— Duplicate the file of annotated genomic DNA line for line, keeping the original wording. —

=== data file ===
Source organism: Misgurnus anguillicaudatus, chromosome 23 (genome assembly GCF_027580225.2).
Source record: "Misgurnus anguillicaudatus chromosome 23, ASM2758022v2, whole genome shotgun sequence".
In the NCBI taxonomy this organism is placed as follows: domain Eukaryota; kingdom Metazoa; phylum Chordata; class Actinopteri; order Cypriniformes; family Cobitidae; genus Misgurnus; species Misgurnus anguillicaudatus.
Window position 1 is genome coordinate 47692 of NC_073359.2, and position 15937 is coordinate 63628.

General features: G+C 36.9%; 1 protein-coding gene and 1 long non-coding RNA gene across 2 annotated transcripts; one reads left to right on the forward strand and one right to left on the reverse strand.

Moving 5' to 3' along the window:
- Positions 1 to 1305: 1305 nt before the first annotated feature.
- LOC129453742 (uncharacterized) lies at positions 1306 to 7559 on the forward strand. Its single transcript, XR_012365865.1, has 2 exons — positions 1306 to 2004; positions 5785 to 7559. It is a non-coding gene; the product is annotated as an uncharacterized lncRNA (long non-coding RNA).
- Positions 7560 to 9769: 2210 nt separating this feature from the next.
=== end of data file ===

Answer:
Source organism: Misgurnus anguillicaudatus, chromosome 23 (genome assembly GCF_027580225.2).
Source record: "Misgurnus anguillicaudatus chromosome 23, ASM2758022v2, whole genome shotgun sequence".
In the NCBI taxonomy this organism is placed as follows: domain Eukaryota; kingdom Metazoa; phylum Chordata; class Actinopteri; order Cypriniformes; family Cobitidae; genus Misgurnus; species Misgurnus anguillicaudatus.
Window position 1 is genome coordinate 47692 of NC_073359.2, and position 15937 is coordinate 63628.

General features: G+C 36.9%; 1 protein-coding gene and 1 long non-coding RNA gene across 2 annotated transcripts; one reads left to right on the forward strand and one right to left on the reverse strand.

Moving 5' to 3' along the window:
- Positions 1 to 1305: 1305 nt before the first annotated feature.
- LOC129453742 (uncharacterized) lies at positions 1306 to 7559 on the forward strand. Its single transcript, XR_012365865.1, has 2 exons — positions 1306 to 2004; positions 5785 to 7559. It is a non-coding gene; the product is annotated as an uncharacterized lncRNA (long non-coding RNA).
- Positions 7560 to 9769: 2210 nt separating this feature from the next.